Millennial employees now dominate the workforce, and it won’t be long before they’re running those same organisations. So what can we expect of their leadership styles? Jose Carvalho showcases some research from American Express.
We’re fast approaching the point at which millennials will become the largest generation in work. Soon, the millennial managers of today will step into the most senior roles and become leaders of business themselves.
Millennials and management
To better understand how businesses will change as millennials rise to senior management roles, American Express surveyed over 2,300 global leaders and millennial managers.
The research suggested how business leaders and HR managers today can set their companies up for success in the future. So, what kind of employers will millennials be, and what will they want HR to focus on?
A democratic and fulfilling culture
Our research found that millennials would like to base their leadership on democracy and run flatter organisations than their Gen X counterparts.
They are firm believers in talent over experience, and want to run organisations that encourage people to rise to the top quickly: 54% say that progression in a business should be based on democracy, versus just 43% of Gen X-ers.
The millennial business leader will also be collegial, listening to colleagues at all levels in the business, and share credit for successes.
They will spend as much time on the culture of the business as on strategy, and will want to invest in fostering a better internal culture.
Millennial leaders are also significantly more likely to invest in CSR than the generation of workers before them, with 58% saying they would invest time and money in CSR if running their own business, compared to 50% of Gen X-ers.
This generation is likely to want HR to share their concern about the social values embodied by the business and help create fulfilling jobs to get the best pick of the talent pool – making sure that the emphasis is on purpose as well as on profit will be key to attracting a new generation of leaders to your business.
A multi-generational workplace
As the retirement age increases, and people work for longer than ever before, it will become more common for people of different ages to work in the same environment.
This means that millennial businesses will see older and younger professionals working far more closely. HR departments will need to navigate the differences in a workforce made up of several different generations.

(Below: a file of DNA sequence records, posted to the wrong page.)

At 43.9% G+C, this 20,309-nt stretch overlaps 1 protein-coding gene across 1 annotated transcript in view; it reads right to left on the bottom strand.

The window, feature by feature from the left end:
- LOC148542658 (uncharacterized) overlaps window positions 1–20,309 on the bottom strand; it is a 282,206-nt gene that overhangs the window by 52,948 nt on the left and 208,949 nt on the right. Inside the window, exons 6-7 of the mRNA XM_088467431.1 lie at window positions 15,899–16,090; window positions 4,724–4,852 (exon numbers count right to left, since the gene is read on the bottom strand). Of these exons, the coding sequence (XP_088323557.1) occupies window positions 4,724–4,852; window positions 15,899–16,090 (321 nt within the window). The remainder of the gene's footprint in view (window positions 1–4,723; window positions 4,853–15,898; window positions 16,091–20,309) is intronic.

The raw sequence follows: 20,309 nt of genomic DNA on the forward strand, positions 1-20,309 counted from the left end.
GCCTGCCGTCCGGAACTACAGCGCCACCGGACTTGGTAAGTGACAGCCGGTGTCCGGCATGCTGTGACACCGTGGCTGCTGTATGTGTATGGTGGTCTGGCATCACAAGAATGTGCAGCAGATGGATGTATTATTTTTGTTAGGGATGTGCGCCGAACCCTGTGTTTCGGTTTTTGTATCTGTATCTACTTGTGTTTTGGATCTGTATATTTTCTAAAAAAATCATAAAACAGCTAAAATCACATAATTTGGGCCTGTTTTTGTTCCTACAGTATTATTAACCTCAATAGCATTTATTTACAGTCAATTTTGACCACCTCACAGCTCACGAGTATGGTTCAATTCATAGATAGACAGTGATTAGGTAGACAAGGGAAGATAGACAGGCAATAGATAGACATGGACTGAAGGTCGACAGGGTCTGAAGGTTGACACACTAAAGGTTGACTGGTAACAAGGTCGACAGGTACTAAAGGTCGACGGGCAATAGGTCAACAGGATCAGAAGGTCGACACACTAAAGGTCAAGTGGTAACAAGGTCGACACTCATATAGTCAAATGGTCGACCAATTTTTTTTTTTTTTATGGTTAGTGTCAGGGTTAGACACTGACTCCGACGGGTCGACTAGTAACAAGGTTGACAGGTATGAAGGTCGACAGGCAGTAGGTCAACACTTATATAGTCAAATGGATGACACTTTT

They will need to make sure they are catering to the millennial call for greater passion in their management teams and their ambitions to progress within organisations, without forgetting the values that Gen X workers have brought to their organisations – such as integrity and transparency in leadership, and a good work-life balance.
Key to managing the diverse workforce of the future will be encouraging dialogue between generations.
It will be important for older workers to help younger leaders navigate the practicalities of doing profitable business, and offer their advice and support in ways that they would not have had access to.
Younger employees, for their part, can share their visions of profit and purpose, and help foster a culture of collaboration and innovation. With so many valuable opportunities to learn, this could spark a big rise in both traditional and reverse mentoring schemes.
Hands-on people planners
Our research also showed that the millennial CEO of the future is going to be heavily involved in workforce planning.
One of their top priorities will be around employee welfare: when asked what the biggest challenges are to businesses of the future, millennials responded with paying employees fairly (49%), followed by retention of talent (40%).
Three-quarters of millennials also want HR to support employees outside of work, compared to just 67% of Gen X-ers.
The kids are alright
Alongside millennials’ focus on purpose, greater meritocracy and passion and collaboration, they haven’t lost sight of the importance of driving profit.
To achieve success, 71% of millennials think that businesses in the future will need to manage costs tightly, and 53% think that maximising shareholder profit is important for success. While businesses will need to navigate these upcoming changes carefully, it’s clear that the millennial organisation is one that will combine passion, collaboration and profit.
Our research also showed that millennials are demanding more from the businesses they work for, and will eventually come to lead, building upon the values brought to business by Gen X-ers. This evolution of the C-Suite will demand new management structures, and businesses would be wise to start thinking about what these look like now to attract the leaders of tomorrow.